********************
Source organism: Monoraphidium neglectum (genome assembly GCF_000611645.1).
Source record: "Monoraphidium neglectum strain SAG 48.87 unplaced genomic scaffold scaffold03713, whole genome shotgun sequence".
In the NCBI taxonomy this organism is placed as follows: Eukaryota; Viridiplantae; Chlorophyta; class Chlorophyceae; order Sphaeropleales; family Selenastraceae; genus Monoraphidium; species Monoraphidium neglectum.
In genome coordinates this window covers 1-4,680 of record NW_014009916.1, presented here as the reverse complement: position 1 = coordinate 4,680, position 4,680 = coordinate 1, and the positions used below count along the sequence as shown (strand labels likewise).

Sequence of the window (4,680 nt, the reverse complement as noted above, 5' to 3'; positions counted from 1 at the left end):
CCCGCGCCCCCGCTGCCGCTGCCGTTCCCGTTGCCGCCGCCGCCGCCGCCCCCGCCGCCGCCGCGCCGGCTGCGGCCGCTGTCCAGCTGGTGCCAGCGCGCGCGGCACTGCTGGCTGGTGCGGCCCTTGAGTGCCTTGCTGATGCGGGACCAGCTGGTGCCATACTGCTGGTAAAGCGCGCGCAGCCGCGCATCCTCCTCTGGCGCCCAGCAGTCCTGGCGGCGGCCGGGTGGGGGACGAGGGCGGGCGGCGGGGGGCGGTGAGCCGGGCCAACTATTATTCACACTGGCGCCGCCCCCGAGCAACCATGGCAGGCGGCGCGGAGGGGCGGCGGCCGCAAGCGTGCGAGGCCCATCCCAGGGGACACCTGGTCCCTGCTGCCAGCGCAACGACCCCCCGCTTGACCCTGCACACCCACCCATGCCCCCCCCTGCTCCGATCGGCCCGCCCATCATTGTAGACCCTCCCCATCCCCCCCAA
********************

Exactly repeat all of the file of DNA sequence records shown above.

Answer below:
Source organism: Monoraphidium neglectum (genome assembly GCF_000611645.1).
Source record: "Monoraphidium neglectum strain SAG 48.87 unplaced genomic scaffold scaffold03713, whole genome shotgun sequence".
In the NCBI taxonomy this organism is placed as follows: Eukaryota; Viridiplantae; Chlorophyta; class Chlorophyceae; order Sphaeropleales; family Selenastraceae; genus Monoraphidium; species Monoraphidium neglectum.
In genome coordinates this window covers 1-4,680 of record NW_014009916.1, presented here as the reverse complement: position 1 = coordinate 4,680, position 4,680 = coordinate 1, and the positions used below count along the sequence as shown (strand labels likewise).

Sequence of the window (4,680 nt, the reverse complement as noted above, 5' to 3'; positions counted from 1 at the left end):
CCCGCGCCCCCGCTGCCGCTGCCGTTCCCGTTGCCGCCGCCGCCGCCGCCCCCGCCGCCGCCGCGCCGGCTGCGGCCGCTGTCCAGCTGGTGCCAGCGCGCGCGGCACTGCTGGCTGGTGCGGCCCTTGAGTGCCTTGCTGATGCGGGACCAGCTGGTGCCATACTGCTGGTAAAGCGCGCGCAGCCGCGCATCCTCCTCTGGCGCCCAGCAGTCCTGGCGGCGGCCGGGTGGGGGACGAGGGCGGGCGGCGGGGGGCGGTGAGCCGGGCCAACTATTATTCACACTGGCGCCGCCCCCGAGCAACCATGGCAGGCGGCGCGGAGGGGCGGCGGCCGCAAGCGTGCGAGGCCCATCCCAGGGGACACCTGGTCCCTGCTGCCAGCGCAACGACCCCCCGCTTGACCCTGCACACCCACCCATGCCCCCCCCTGCTCCGATCGGCCCGCCCATCATTGTAGACCCTCCCCATCCCCCCCAA